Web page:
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Government reports show roads building is poor value for money

18 January 2010
The claimed benefits of new roads don’t work out in practice and some roads actually create new problems, according to research for the Highways Agency unearthed by Campaign for Better Transport [1]. The findings cast major doubts on the value for money of road building and coincide with warnings from the Department for Transport that regional authorities should expect substantial cuts in their transport budgets.

The Government reports looked at what actually happened after road schemes had been built. The reports found:


  • Overall traffic levels rose significantly as a direct result of each new road
  • Economic forecasts did not reflect the actual impact on local businesses and any benefits were generally lower than predicted
  • CO2 emissions were higher than predicted, as were noise levels. Air quality was worse than forecast
  • Walking, cycling and public transport did not improve, even where traffic has decreased on local roads
  • Two-thirds of the bypasses studied simply moved congestion elsewhere

Richard George, roads and climate campaigner for the Campaign for Better Transport, said:
"These reports should set off alarm bells for anyone contemplating major road building and for taxpayers who will eventually have to pay for them. In difficult economic times, taxpayers must know that their money is being well spent. Instead, they’re being fobbed off with half-baked calculations which are little better than guesswork. The Government cannot justify spending over £1 billion a year on road projects which their own reports show aren’t solving people’s transport problems."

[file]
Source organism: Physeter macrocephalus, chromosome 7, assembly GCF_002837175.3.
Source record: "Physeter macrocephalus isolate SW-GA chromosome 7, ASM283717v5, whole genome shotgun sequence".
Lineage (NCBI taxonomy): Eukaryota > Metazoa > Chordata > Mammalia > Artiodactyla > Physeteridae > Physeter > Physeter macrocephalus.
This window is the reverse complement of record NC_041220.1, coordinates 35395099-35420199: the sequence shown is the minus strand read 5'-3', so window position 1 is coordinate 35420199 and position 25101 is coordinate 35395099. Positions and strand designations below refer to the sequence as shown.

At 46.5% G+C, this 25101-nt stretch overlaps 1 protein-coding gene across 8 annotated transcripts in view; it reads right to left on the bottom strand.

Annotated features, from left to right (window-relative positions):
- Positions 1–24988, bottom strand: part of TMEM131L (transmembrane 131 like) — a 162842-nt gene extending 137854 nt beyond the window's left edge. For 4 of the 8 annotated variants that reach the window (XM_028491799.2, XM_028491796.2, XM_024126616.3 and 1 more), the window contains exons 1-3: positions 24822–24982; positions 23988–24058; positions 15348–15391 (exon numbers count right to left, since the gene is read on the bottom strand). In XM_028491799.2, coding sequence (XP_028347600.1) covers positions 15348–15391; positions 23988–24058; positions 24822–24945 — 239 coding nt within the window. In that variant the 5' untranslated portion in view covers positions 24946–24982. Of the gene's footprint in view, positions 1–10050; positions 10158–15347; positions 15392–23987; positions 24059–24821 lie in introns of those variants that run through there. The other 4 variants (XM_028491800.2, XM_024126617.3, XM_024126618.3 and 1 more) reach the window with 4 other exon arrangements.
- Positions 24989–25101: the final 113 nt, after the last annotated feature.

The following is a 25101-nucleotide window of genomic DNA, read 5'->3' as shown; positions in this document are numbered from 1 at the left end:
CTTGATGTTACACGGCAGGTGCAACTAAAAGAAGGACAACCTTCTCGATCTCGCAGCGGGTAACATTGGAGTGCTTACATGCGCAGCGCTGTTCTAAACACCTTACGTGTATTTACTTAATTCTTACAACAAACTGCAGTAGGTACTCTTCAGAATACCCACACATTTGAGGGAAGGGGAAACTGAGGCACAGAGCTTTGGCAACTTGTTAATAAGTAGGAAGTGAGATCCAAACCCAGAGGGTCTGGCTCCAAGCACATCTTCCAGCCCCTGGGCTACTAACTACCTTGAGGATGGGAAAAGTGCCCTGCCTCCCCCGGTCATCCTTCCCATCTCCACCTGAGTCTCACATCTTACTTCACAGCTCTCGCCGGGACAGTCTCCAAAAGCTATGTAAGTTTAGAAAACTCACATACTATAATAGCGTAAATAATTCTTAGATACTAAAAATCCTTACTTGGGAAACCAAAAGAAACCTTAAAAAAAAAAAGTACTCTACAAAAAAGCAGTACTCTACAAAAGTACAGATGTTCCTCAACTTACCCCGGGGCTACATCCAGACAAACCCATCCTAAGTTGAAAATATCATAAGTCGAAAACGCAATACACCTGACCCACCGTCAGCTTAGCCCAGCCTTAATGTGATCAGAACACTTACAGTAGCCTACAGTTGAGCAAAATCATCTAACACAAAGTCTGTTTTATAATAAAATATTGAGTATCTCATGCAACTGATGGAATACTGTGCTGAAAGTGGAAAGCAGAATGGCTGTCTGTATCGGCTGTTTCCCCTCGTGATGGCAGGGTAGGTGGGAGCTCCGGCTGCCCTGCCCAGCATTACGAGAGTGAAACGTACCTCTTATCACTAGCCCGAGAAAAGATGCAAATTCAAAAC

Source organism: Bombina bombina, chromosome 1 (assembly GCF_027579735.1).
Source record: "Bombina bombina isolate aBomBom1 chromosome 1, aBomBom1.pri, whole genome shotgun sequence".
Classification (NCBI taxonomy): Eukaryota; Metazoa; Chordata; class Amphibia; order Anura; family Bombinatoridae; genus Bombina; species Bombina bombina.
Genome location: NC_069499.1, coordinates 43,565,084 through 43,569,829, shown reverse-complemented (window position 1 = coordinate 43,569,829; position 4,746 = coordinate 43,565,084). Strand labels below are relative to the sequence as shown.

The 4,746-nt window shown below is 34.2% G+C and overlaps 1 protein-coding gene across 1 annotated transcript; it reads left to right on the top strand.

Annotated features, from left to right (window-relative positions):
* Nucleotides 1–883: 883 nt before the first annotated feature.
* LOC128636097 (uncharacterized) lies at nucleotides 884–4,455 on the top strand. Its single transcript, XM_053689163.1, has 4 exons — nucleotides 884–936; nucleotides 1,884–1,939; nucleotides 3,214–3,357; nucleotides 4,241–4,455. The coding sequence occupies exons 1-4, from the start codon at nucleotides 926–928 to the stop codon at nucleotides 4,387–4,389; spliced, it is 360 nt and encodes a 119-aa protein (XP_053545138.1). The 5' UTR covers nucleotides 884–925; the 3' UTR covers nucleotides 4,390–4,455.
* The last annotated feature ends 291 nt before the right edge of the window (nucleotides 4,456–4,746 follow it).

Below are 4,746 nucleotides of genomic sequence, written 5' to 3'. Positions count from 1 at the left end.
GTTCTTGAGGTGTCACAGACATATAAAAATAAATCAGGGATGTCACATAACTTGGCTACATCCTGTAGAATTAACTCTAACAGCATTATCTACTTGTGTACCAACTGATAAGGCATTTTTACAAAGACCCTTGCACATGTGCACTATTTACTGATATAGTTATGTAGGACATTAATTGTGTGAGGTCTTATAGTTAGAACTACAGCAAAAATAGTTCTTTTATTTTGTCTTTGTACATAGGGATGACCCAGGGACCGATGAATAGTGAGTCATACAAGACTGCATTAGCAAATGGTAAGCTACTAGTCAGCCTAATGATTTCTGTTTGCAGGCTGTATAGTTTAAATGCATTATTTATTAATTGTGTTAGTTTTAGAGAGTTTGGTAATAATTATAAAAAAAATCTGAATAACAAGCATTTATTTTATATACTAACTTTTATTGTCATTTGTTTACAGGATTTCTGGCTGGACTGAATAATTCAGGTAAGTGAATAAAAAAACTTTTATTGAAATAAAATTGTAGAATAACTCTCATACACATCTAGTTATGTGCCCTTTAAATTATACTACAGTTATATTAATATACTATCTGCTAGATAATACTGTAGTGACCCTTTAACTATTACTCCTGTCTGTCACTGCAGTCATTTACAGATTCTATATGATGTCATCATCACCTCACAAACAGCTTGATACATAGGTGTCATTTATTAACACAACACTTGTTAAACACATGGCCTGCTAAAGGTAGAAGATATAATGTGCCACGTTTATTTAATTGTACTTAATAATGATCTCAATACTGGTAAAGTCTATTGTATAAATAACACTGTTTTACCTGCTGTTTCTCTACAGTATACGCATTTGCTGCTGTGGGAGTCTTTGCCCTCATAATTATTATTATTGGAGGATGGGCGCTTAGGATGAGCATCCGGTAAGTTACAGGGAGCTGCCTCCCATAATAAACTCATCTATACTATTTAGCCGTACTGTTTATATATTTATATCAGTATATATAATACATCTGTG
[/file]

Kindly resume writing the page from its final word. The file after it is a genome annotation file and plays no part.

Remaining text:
He added,
"It’s time for a moratorium on new road building until the Highways Agency can show us what we’ll get for our money. Instead, let’s spend money on smaller scale, excellent value for money projects which can really help to tackle transport problems now."

Notes to editors
[1] The Highways Agency has an ongoing programme of reviewing past trunk road projects, one year and five years after they opened, to see how accurate the original traffic, economic and environmental forecasts were.
In The Highways Agency’s billion pound traffic gamble (pdf), Campaign for Better Transport looked at the four most recent ‘five year after’ Post Opening Project Evaluation (POPE) reports: the A6 Great Glen Bypass, the A650 Bingley Relief Road, the A11 Roundham Heath to Attleborough and the A27 Polegate Bypass. We also examined a report by Atkins, commissioned by the Highways Agency, which summarised 28 of their ‘one year after’ POPE reports.
The POPE reports are available on request from the Highways Agency.